I have not checked the site, but I will here in a bit. But I know people have called out using Wix as a possible sticking point, you may want to consider using Adobe’s portfolio website which is free to Creative Cloud users. I haven’t used it, but I would think it would work well.
I disagree that the argument on this subject is as clear-cut or convincing as Chris Do and others make it out to be.
I agree that one can’t be great at everything and should focus. I also agree that some people make a good living by specializing in a niche.
As Do mentions in the video, if one is looking for a math tutor, a tutor specializing in math has an advantage over someone who tutors students on everything from math to history to football. However, the benefits of specializing too tightly need to be weighed against the smaller client base accompanying specialization. There’s a difficult-to-pin-down sweet spot between the extremes that depends upon a thousand variables.
For example, in my previous management roles, when I looked for someone to fill a graphic designer role, I would look for someone flexible enough to handle the variety of work that this position required, which was more often than not, a little bit of everything. If the job primarily involved print catalogs, I’d look for someone with that specific background, but this person would also need the well-rounded set of skills required to take on other design tasks that came along.
When choosing the right person to hire, I would narrow down the field d to two or three candidates of roughly equal aptitudes and skills. The deciding factor would often be a side skill. For example, when searching for a graphic designer, a designer’s side talent in illustration, video, or photography would often be the bonus that clinched the job.
On the other hand, when I looked for a contractor to do a one-time specific job, a specialist in that particular job would have the advantage. Even there, however, I preferred to hire someone well-rounded and capable of seeing and considering the bigger picture of how his or her piece of the puzzle was a component that needed to integrate seamlessly with everything else.
In my solo practice, new clients usually hire me for specific tasks. Clients might hire me specifically to design a magazine, but their next request might be to design the social media campaign for an unrelated project a couple of months later. However, as those clients transition into longer-term relationships, my ability to competently handle other types of design work inevitably plays a role in solidifying the relationship. My ability to demonstrate to clients that I’m not a one-trick pony leads to longer-term clients rather than a series of one-time gigs where I only do one thing.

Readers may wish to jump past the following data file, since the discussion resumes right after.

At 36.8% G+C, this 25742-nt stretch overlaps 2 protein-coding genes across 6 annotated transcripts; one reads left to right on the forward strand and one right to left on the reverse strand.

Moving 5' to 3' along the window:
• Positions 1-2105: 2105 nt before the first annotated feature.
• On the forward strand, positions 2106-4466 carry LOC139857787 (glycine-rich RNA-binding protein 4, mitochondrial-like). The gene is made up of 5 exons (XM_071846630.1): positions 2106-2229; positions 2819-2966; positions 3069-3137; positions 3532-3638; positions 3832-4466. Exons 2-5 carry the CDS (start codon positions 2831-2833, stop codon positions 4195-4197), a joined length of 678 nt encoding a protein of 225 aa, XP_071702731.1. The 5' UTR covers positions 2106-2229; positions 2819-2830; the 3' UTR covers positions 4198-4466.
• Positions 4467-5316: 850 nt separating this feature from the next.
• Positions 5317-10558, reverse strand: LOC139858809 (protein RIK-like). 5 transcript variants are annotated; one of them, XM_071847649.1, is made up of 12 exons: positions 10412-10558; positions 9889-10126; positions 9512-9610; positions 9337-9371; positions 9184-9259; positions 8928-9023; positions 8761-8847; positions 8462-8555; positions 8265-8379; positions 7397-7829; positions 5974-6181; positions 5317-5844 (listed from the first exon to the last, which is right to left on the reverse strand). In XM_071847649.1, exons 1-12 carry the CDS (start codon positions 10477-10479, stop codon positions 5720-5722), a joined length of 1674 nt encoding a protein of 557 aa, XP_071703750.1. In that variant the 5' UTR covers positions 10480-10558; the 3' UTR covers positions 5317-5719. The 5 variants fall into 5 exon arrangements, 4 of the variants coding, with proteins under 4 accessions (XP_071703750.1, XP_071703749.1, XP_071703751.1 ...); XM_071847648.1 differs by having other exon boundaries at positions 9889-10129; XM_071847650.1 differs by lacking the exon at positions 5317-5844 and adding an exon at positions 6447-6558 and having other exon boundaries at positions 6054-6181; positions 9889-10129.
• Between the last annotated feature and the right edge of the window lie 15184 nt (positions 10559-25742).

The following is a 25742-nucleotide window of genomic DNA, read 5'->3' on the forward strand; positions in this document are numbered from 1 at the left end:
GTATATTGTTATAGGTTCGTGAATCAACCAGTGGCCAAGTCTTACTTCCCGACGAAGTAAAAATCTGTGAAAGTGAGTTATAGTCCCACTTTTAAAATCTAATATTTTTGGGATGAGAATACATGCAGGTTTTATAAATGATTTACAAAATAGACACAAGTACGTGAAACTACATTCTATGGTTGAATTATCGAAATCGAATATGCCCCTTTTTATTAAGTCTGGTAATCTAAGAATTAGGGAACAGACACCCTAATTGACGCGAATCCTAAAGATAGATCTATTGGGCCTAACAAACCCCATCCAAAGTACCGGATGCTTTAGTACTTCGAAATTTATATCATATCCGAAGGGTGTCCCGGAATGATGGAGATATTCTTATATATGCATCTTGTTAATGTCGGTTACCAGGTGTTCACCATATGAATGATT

I’m tempted to provide a dozen more examples of arguments for and against various degrees of specialization, but I’ll stop here. My main point is that both advantages and disadvantages are best handled by balancing the pros and cons to arrive at that sweet spot that works for the person and situation in question.
Thank you for the feedback - I think you put everything very plainly, and I appreciate that.
I think the only thing you mentioned that I can’t address by myself is the issue with typography - I know it’s one of my weak points, as the limited education I have only grazed it and I can feel that things aren’t right, but don’t know how to fix them.
I’m not in a position at the moment where I can go back to school to get a more formal education - but can you recommend anything for me to reference? Like a book that would have been included in a course, or even just keywords to look up to find guides on my own? I want to get better, but I don’t know where to find the tools I need to do that.